Paytm is about the long-term change it brings, says founder Vijay Shekhar Sharma

Vijay Shekhar Sharma Photographer: Anindito Mukherjee/Bloomberg

For Vijay Shekhar Sharma, who founded Paytm 11 years ago, the thought of his company launching India’s largest initial public offering seems ‘surreal’.

One97 Communications Ltd, the company behind the payments app, is on course for the largest Indian IPO, with the 18,300 crore issue opening on 8 November. In an interview, Sharma revealed his feelings about the IPO, how he envisages different business lines to grow, and what lies ahead for Paytm. Edited excerpts:

What are the emotions going through you currently, as Paytm embarks to be the country’s largest IPO till date?

Sharma: The biggest emotion going through me is how ‘surreal’ it is that Paytm would go public while all of us are sitting at home and not doing this in person. I was worried about what would happen. But, I should tell you that there are a number of investors who want to subscribe to our entire anchor portion.

Nobody knew that we would be labeled as the largest IPO in India. In fact, the realisation of even the public listing hit me once I read a newspaper headline. And I was so stoked to see it. And I’m so overwhelmed by the attention and the love we have received in this process. And I wish we as Paytm continue to work harder and this inspires us to do better.

When we look at this milestone, we feel we haven’t done so bad. Internally, we are big critics of ourselves.

The only thing now matters to us is how aggressive we play, moving forward.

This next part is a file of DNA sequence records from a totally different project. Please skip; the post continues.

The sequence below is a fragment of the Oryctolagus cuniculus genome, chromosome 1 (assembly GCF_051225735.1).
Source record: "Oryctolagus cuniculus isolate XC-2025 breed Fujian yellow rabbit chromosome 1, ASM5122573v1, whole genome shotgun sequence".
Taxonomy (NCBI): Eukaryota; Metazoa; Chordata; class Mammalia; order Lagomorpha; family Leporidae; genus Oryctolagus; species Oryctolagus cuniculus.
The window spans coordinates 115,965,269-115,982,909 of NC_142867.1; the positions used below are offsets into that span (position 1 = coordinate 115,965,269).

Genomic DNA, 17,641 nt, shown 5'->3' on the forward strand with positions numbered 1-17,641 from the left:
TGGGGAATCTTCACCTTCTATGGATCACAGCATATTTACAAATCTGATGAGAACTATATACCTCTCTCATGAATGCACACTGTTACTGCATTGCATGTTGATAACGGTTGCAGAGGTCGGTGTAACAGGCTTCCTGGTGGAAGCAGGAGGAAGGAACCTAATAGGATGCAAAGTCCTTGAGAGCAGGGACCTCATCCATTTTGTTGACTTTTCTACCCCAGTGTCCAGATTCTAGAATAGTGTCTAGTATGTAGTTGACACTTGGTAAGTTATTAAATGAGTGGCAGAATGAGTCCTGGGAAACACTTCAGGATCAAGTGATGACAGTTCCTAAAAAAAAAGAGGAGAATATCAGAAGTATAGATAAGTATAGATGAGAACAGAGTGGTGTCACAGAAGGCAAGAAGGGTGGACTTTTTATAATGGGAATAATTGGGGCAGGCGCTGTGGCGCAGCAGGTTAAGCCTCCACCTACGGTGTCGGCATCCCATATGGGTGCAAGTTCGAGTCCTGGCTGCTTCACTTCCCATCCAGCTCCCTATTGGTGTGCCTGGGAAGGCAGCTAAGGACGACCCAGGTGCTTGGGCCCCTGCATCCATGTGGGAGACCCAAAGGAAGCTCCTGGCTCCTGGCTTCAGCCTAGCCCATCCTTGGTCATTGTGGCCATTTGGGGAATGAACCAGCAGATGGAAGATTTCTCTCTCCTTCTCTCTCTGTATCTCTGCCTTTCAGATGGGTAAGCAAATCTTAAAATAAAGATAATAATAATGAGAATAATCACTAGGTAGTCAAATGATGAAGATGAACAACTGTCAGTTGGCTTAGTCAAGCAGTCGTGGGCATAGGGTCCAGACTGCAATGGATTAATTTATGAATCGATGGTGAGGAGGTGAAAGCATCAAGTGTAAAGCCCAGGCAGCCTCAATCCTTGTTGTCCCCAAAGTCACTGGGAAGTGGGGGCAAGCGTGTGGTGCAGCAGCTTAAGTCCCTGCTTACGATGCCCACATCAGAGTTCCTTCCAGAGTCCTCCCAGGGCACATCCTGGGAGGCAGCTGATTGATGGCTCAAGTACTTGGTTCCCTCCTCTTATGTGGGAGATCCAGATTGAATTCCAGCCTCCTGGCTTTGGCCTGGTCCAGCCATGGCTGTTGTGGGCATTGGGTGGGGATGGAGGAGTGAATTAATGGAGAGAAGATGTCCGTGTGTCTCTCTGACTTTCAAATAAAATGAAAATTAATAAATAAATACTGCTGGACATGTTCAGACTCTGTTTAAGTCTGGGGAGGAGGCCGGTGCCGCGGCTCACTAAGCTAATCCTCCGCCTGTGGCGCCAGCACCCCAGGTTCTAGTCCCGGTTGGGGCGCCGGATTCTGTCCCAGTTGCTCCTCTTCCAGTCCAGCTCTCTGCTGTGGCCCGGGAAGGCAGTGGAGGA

From being India’s most valued startup at one point to now India’s largest IPO. How are you gearing up for the public market scrutiny?

Sharma: We now start a journey of adding more partners to our business. In the private markets, companies have raised much larger rounds than us. We wish we had the opportunity of bringing a larger number of shareholders to Paytm. I wish one day Paytm has millions of shareholders.

Paytm is a purpose driven organisation and not a money spinning machine. We have money in the bank and are getting more customers and merchants at lower costs. We are positive that we will attract long term shareholders and investors who will understand that the real value in Paytm is not about quarter-on-quarter profit delivery but on the long term change it brings.

We are here to give anything for a shareholder who is here for the long-term with us. I have put all my gain, commitment and energy into Paytm, all these years.

While the contribution margin of Paytm-owned businesses has grown year-on-year, expenses for the June-ended quarter have also risen. How are you then looking at sustainable profitability?